Security vendors ready ransomware decryption tools to help hospitals under cyberattack
As ransomware’s assault on the healthcare industry continues get worse and attackers put patient records up for sale on the dark web, security vendors are fighting back with software tools that can enable victims to essentially unlock data without having to pay the ransom.
Security companies including Kaspersky Labs, Symantec, McAfee, Trend Micro, Symantec, Cisco Systems and Emsisoft are scouring ransomware strains to find mistakes. And when they uncover an error, analysts create decryptors that enable organizations to regain files – but not all ransomware can be decrypted.
For the decryptor approach to be successful, in fact, there must be a weakness in the ransomware strain, according to Fabian Wosar, chief technology officer for anti-malware vendor Emsisoft.
“The only way we can write decryptors is if the author has made a mistake,” Wosar said.
In instances like Stampado, which was aggressively sold on the dark web for $39 in Bitcoin, the analysts cracked the code pretty quickly, Wosar added, noting that one of the biggest flaws these cybercriminals make in constructing ransomware begins with the cryptographic code.
There are pseudo-random number generators that are relatively hard to break, but the hacker needs to initialize them properly to fully utilize the entire possible key space and to generate a maximum number of potential keys, he said.
“It’s surprisingly hard to generate random keys: There’s no randomness with computers,” Wosar said. “Accidental reduction of key space is a very common mistake in ransomware these days because they don’t understand how random key generating works.”
Some cybercriminals have gotten it right. And the largest threats – Locky, Cryptolocker and Petra – have all of the right encryption algorithms and are currently incapable of being cracked. Wosar explained that even if it was possible to decrypt these ransomware strains, it wouldn’t matter, as the analysts would still need the keys. And these keys can only be accessed by law enforcement.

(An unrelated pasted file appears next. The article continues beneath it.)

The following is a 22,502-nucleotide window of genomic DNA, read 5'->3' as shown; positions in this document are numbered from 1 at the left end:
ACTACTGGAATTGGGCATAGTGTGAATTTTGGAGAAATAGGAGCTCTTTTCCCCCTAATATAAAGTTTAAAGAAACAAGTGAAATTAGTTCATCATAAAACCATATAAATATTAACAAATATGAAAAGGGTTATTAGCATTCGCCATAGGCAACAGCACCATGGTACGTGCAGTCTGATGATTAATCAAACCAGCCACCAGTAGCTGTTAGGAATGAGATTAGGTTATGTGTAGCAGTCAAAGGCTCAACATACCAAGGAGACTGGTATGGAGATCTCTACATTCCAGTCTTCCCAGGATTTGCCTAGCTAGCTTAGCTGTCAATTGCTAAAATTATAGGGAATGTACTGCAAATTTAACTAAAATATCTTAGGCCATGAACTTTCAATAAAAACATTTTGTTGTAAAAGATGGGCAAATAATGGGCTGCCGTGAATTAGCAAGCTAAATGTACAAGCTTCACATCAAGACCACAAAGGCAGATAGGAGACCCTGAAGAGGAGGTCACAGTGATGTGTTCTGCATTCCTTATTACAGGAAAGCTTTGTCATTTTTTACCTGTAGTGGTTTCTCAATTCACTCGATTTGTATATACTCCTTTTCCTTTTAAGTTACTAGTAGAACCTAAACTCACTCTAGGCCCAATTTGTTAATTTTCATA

Cameron Camp, a researcher at IT security specialist ESET, echoed the sentiment that breaking excellent encryption widely used in ransomware is never a simple task.
“Experts have spent years making a digital equivalent of an ‘unbreakable crypto lock,’ and it's freely and widely available so people can use it to keep their information safe,” Camp said.
That also means any decryptor has a very tough task: Camp likened it to the job of picking an almost unbreakable lock.
While decryptors are effective, the tools rely on many pieces being in place so victims can get encrypted files back, Camp explained. Once the ransomware is decrypted, analysts feed the intelligence to the community to determine if the master key works. But there’s no guarantee.
“Ransomware is just a large puzzle,” Wosar said. “The more intelligent people are working on these puzzles, the more likely they can find a solution for ransomware victims.”
Decryption tools, in the end, are more akin to a Band-aid for ransomware than an information security silver bullet. But hospitals under attack would be wise to quickly determine whether a decryptor can be used to thwart the particular strain cybercriminals used against them, or not.
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